INTERNATIONAL anti-drugs and human rights advocates have expressed serious concerns on the arrest and detention of Sen. Leila de Lima in connection with drug trafficking charges, saying the move was meant to silence her.
The International Commission on Jurists (ICJ), in a statement posted on its website, said the charges brought against de lima were fabricated and her prosecution was politically motivated.
“This is clearly meant to silence for good a vocal critic of President Rodrigo Duterte,” said ICJ’s Regional Director for Asia and the Pacific Sam Zarifi.
The group called on the government to immediately release De Lima and stop acts of harassment against her and other critics of the government.
Zarifi added that if the Philippine government really wants to stop the drug menace, it should go after those who are really involved in the illegal drug trade and bring them to court.
“We do not see this, however. We only see active persecution of those who are critical of the President’s ‘war on drugs’,” Zarifi added.
The ICJ has played a leading role in the development and implementation of international human rights law and standards.
The organization also found the statements of Justice Secretary Vitaliano Aguirre 2nd alluding to De Lima’s guilt very concerning because it violates the legal tenet that a person charged in court is presumed innocent.
The ICJ said public officials, including prosecutors, may inform the public about criminal investigations or charges but should not express a view as to the guilt of a defendant.
According to the United Nations (UN) Human Rights Committee, public authorities and officials should not prejudge the outcome of a trial.
Meanwhile, the Global Commission on Drug Policy (GCDP) reiterated that Duterte’s war on drugs is misguided and unwinnable and comes at an unbearable cost to the people and communities.
“The use of proportionate sentences for small players in the drug market, relying on intelligence and infiltration to track senior traffickers and criminals, and implementing prevention and harm reduction measures to support people who use drugs, are more effective and far less costly responses to drugs, and uphold the rule of law and the dignity and human rights of all citizens,” it said.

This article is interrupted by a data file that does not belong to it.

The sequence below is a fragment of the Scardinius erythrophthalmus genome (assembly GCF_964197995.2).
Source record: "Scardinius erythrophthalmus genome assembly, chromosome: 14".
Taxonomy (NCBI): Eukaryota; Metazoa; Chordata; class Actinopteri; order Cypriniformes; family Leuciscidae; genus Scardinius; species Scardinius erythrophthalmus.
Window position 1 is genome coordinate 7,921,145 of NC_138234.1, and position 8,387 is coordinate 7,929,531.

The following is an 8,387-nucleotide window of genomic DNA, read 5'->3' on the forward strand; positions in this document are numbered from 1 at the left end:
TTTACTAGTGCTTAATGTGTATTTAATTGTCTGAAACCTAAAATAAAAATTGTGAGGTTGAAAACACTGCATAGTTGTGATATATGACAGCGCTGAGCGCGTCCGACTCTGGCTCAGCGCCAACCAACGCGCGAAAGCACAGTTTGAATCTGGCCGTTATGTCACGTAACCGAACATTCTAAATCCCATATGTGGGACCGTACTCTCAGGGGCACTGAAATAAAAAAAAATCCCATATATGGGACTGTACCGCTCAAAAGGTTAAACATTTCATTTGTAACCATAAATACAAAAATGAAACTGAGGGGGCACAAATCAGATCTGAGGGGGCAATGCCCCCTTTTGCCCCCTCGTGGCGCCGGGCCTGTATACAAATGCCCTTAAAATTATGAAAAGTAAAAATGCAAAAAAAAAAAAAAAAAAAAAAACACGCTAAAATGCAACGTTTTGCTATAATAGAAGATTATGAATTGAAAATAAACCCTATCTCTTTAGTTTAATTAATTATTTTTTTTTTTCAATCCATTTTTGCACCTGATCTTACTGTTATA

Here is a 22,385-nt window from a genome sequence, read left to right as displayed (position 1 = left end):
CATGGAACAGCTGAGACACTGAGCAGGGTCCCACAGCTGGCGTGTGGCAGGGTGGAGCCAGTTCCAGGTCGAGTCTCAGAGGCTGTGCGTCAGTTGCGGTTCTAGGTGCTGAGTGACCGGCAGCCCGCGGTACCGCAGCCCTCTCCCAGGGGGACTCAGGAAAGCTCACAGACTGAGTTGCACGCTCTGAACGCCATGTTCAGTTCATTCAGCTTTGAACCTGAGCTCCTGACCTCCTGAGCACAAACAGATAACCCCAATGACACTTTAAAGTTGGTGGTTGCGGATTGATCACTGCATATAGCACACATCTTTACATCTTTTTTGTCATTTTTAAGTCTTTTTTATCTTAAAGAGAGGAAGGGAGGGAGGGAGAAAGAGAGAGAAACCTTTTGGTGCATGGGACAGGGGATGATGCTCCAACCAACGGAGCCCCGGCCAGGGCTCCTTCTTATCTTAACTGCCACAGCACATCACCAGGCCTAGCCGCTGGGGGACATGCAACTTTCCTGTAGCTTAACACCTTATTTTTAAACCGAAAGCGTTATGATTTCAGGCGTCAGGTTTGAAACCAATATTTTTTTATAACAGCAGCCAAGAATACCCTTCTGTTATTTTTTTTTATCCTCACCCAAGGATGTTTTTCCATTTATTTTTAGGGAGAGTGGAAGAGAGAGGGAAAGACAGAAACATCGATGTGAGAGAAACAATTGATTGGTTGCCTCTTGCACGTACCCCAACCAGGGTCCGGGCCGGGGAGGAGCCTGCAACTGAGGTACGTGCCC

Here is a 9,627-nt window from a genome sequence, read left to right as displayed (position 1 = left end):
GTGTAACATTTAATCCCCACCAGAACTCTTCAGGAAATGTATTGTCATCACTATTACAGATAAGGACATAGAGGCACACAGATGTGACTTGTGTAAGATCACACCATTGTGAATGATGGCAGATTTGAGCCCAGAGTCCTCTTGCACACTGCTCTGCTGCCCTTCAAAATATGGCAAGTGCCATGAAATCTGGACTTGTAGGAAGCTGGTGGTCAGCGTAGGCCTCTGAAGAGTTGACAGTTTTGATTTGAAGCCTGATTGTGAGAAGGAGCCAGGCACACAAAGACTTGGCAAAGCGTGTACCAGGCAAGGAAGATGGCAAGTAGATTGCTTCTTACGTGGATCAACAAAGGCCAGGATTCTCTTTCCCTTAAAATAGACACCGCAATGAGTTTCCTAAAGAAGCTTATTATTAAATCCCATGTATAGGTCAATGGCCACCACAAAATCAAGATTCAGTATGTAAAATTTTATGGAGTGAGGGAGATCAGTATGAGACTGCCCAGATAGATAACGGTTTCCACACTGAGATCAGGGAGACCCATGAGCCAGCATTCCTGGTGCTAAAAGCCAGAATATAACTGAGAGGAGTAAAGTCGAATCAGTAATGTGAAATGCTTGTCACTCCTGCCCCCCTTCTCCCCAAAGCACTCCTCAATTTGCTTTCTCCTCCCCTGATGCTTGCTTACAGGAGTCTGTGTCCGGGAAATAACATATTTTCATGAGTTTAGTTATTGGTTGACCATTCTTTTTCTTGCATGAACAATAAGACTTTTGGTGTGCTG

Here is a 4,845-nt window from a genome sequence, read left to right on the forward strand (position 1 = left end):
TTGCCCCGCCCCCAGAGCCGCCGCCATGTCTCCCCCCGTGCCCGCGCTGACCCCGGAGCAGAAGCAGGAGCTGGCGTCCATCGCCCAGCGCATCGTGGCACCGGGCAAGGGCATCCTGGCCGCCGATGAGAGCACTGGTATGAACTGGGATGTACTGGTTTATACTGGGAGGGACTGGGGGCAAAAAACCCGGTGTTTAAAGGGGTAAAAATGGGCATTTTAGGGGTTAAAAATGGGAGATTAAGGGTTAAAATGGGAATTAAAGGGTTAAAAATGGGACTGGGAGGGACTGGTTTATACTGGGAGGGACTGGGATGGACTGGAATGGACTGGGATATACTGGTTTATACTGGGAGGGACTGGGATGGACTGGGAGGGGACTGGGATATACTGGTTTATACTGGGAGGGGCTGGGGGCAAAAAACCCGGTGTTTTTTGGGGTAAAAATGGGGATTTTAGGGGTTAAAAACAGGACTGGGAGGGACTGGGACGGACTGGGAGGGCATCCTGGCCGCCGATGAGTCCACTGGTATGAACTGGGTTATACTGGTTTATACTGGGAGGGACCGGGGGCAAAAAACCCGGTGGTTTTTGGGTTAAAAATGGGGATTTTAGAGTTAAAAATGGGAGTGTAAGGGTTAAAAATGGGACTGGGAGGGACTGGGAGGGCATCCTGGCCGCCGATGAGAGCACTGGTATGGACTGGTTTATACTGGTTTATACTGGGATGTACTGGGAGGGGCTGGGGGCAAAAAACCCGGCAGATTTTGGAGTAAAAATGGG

The group expressed hopes that De lima will soon be released and allowed to attend the sessions of the Human Rights Council and at the International Forum on Human Rights this month in Geneva, Switzerland.
Security pulled out
It had been a week since de Lima was detained at the Philippine National Police (PNP) custodial center in Camp Crame in Quezon City.
The senator, according to her staff, is far from being depressed and has remained brave and hopeful.
She was allowed to hear mass on Ash Wednesday celebrated by Fr. Robert Reyes in the company of her family, friends and staff.
The senator is not allowed to have television or other electronic gadgets inside her cell. She spends her time reading and writing a journal about her insights and feelings on how it is to be falsely accused and detained.
On Wednesday, Senate President Aquilino Pimentel 3rd withdrew the two Senate security men assigned to secure De Lima because they were not allowed inside the detention center.
“So we pulled them out while we are trying to negotiate with the persons in charge of the detention center if they could allow the personnel of OSSAA (Office of the Senate Sergeant-at-Arms (OSSAA) inside their premises,” Pimentel told reporters.
The Senate president said De Lima can continue her legislative duty in filing bills and resolutions as well as signing committee reports.
Anything can happen
De Lima said on Thursday that God knows she is innocent and that she will one day be vindicated.
“But how soon or how late, that I don’t know,” she said.
De Lima admitted that she worries about her safety despite the assurance of President Rodrigo Duterte that she will be safe in Camp Crame.
“I can never trust him (President) because he is a murderer and he is capable of having me killed,” the senator said, adding that anything can happen to her while in detention because she is completely defenseless.
“Each day I am detained is a day of injustice. What is being done to me is extraordinary,” she said as she expressed alarm over the continuing “atmosphere of killings.”